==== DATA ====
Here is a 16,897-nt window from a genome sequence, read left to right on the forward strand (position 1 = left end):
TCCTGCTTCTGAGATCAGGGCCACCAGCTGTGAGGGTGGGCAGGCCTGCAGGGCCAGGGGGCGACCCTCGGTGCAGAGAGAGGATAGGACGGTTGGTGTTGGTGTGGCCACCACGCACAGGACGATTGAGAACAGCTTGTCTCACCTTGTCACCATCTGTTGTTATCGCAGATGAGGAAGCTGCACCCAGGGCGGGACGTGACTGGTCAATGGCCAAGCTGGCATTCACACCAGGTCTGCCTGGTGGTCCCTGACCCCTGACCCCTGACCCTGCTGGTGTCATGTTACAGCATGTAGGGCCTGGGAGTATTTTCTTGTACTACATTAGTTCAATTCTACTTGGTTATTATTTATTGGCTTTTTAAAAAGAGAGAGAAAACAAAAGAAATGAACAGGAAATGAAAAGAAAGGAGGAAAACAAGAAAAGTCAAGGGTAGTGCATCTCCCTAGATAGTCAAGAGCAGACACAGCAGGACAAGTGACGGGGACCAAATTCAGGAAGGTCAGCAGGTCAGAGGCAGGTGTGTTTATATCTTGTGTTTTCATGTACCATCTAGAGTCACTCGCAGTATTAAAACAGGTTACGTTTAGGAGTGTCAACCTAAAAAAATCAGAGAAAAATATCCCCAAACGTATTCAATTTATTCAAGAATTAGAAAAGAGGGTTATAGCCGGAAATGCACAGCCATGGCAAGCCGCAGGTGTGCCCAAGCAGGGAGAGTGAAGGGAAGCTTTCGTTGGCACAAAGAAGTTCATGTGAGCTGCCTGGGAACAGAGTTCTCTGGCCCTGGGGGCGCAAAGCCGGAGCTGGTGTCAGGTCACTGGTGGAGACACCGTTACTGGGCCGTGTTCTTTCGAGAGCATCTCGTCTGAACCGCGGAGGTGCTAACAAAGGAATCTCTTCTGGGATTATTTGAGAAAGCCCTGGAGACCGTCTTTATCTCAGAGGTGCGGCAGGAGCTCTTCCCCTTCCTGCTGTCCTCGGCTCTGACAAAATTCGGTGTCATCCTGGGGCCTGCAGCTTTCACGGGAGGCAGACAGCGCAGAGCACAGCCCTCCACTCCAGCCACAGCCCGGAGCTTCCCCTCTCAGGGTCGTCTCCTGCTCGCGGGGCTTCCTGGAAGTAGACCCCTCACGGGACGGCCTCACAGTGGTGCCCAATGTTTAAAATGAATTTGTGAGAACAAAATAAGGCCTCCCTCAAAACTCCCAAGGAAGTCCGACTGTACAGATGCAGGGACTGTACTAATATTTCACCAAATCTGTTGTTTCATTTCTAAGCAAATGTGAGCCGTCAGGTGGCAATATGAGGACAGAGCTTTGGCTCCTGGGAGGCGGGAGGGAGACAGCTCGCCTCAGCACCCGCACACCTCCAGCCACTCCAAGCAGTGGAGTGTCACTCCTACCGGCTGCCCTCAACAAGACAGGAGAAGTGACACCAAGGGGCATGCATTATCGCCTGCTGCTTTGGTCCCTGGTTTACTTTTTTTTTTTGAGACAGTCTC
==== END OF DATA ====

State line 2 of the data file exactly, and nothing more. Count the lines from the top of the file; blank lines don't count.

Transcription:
TCCTGCTTCTGAGATCAGGGCCACCAGCTGTGAGGGTGGGCAGGCCTGCAGGGCCAGGGGGCGACCCTCGGTGCAGAGAGAGGATAGGACGGTTGGTGTTGGTGTGGCCACCACGCACAGGACGATTGAGAACAGCTTGTCTCACCTTGTCACCATCTGTTGTTATCGCAGATGAGGAAGCTGCACCCAGGGCGGGACGTGACTGGTCAATGGCCAAGCTGGCATTCACACCAGGTCTGCCTGGTGGTCCCTGACCCCTGACCCCTGACCCTGCTGGTGTCATGTTACAGCATGTAGGGCCTGGGAGTATTTTCTTGTACTACATTAGTTCAATTCTACTTGGTTATTATTTATTGGCTTTTTAAAAAGAGAGAGAAAACAAAAGAAATGAACAGGAAATGAAAAGAAAGGAGGAAAACAAGAAAAGTCAAGGGTAGTGCATCTCCCTAGATAGTCAAGAGCAGACACAGCAGGACAAGTGACGGGGACCAAATTCAGGAAGGTCAGCAGGTCAGAGGCAGGTGTGTTTATATCTTGTGTTTTCATGTACCATCTAGAGTCACTCGCAGTATTAAAACAGGTTACGTTTAGGAGTGTCAACCTAAAAAAATCAGAGAAAAATATCCCCAAACGTATTCAATTTATTCAAGAATTAGAAAAGAGGGTTATAGCCGGAAATGCACAGCCATGGCAAGCCGCAGGTGTGCCCAAGCAGGGAGAGTGAAGGGAAGCTTTCGTTGGCACAAAGAAGTTCATGTGAGCTGCCTGGGAACAGAGTTCTCTGGCCCTGGGGGCGCAAAGCCGGAGCTGGTGTCAGGTCACTGGTGGAGACACCGTTACTGGGCCGTGTTCTTTCGAGAGCATCTCGTCTGAACCGCGGAGGTGCTAACAAAGGAATCTCTTCTGGGATTATTTGAGAAAGCCCTGGAGACCGTCTTTATCTCAGAGGTGCGGCAGGAGCTCTTCCCCTTCCTGCTGTCCTCGGCTCTGACAAAATTCGGTGTCATCCTGGGGCCTGCAGCTTTCACGGGAGGCAGACAGCGCAGAGCACAGCCCTCCACTCCAGCCACAGCCCGGAGCTTCCCCTCTCAGGGTCGTCTCCTGCTCGCGGGGCTTCCTGGAAGTAGACCCCTCACGGGACGGCCTCACAGTGGTGCCCAATGTTTAAAATGAATTTGTGAGAACAAAATAAGGCCTCCCTCAAAACTCCCAAGGAAGTCCGACTGTACAGATGCAGGGACTGTACTAATATTTCACCAAATCTGTTGTTTCATTTCTAAGCAAATGTGAGCCGTCAGGTGGCAATATGAGGACAGAGCTTTGGCTCCTGGGAGGCGGGAGGGAGACAGCTCGCCTCAGCACCCGCACACCTCCAGCCACTCCAAGCAGTGGAGTGTCACTCCTACCGGCTGCCCTCAACAAGACAGGAGAAGTGACACCAAGGGGCATGCATTATCGCCTGCTGCTTTGGTCCCTGGTTTACTTTTTTTTTTTGAGACAGTCTC